DESPITE the big row going on in the UK on whether to stay in Europe or not, it seems that book readers are lapping up European fiction.

The Guardian reports on research commissioned by Man Booker International (MBI) prize from Nielsen Book which showed that overall sales of translated fiction in the UK were up last year by 5.5%, with more than 2.6m books sold, worth £20.7m – the highest level since Nielsen began to track sales in 2001.

Nielsen said that UK readers are “overwhelmingly” reading translated fiction from Europe, with French literature accounting for 17% of volume sales, the biggest language represented.

Norwegian and Swedish writing, represented by authors including the Norwegian thriller powerhouse Jo Nesbø and the Swedish bestseller Jonas Jonasson’s The Hundred-Year-Old Man Who Climbed Out the Window and Disappeared, was also popular over the last year.

 

 

Royal Ascot, one of the most prestigious events in the British horse racing calender is to allow men to wear dresses for the first time in a bid to appeal to transgender racegoers, reports the Daily Star.

And women will also be allowed to come in a tuxedo and a top hat as part of the l new dress code.

Britain's first transgender jockey Victoria Smith commented: “Racing is really starting to become more accepting of difference, so any changes that help really are welcome.”

Royal Ascot in Berkshire – which takes place in June – has operated a strict dress code since the early 19th century, dictating that men must wear black or grey morning dress with a waistcoat and tie and that ladies are not allowed to wear strapless and off-the-shoulder dresses, while midriffs have to be covered and fascinators are also banned.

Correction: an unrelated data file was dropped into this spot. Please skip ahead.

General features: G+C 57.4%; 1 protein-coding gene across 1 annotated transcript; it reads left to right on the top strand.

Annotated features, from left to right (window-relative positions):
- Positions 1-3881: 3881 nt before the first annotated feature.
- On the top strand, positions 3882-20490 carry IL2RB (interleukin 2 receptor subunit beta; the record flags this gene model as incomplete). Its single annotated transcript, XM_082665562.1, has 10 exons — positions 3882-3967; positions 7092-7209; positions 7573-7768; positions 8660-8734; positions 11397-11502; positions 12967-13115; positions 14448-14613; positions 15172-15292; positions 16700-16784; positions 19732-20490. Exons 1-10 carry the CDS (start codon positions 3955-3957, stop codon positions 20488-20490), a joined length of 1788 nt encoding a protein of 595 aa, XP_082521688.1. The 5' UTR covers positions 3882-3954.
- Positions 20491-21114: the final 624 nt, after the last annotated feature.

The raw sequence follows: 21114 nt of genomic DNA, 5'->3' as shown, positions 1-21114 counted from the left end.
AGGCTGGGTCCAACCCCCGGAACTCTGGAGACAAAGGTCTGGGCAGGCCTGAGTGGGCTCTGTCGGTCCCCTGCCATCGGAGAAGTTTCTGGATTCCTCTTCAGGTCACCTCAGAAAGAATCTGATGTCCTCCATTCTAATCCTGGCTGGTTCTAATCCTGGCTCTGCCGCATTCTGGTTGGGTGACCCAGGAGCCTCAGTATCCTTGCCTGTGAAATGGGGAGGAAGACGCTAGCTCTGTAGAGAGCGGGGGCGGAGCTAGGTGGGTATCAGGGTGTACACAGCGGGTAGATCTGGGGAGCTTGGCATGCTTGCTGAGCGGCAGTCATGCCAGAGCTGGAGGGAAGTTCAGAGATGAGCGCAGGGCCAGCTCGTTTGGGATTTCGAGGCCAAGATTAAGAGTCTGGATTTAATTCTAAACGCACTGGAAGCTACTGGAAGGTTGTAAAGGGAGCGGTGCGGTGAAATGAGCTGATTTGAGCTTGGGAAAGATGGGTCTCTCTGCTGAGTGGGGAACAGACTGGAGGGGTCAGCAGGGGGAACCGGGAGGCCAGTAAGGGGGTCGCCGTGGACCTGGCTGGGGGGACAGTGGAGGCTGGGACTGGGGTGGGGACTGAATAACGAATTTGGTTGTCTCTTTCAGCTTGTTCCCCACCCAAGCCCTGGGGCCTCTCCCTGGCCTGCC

According to The Guardian, the National Army Museum is to repatriate to Ethiopia, two locks of hair taken from the head of the 19th-century emperor Tewodros II.

Apparently Tewodros chose to kill himself rather than give himself up to the British after the capture in 1868 of Maqdala, his mountain capital, in order to rescue Europeans who had been taken captive.

At the time, hundreds of treasures were taken by the British.

The National Army Museum said the locks of Tewodros’s hair were given to it in 1959 by the family of an artist who painted the emperor on his deathbed.

Terri Dendy, head of collections at the museum, said: “Having spent considerable time researching the provenance and cultural sensitivities around this matter, we believe the Ethiopian government claim to repatriate is reasonable and we are pleased to be able to assist.

“Our decision to repatriate is very much based on the desire to inter the hair within the tomb alongside the emperor.”

Reference list

The Guardian (www.guardian.co.uk)

Daily Star (www.daily star.co.uk)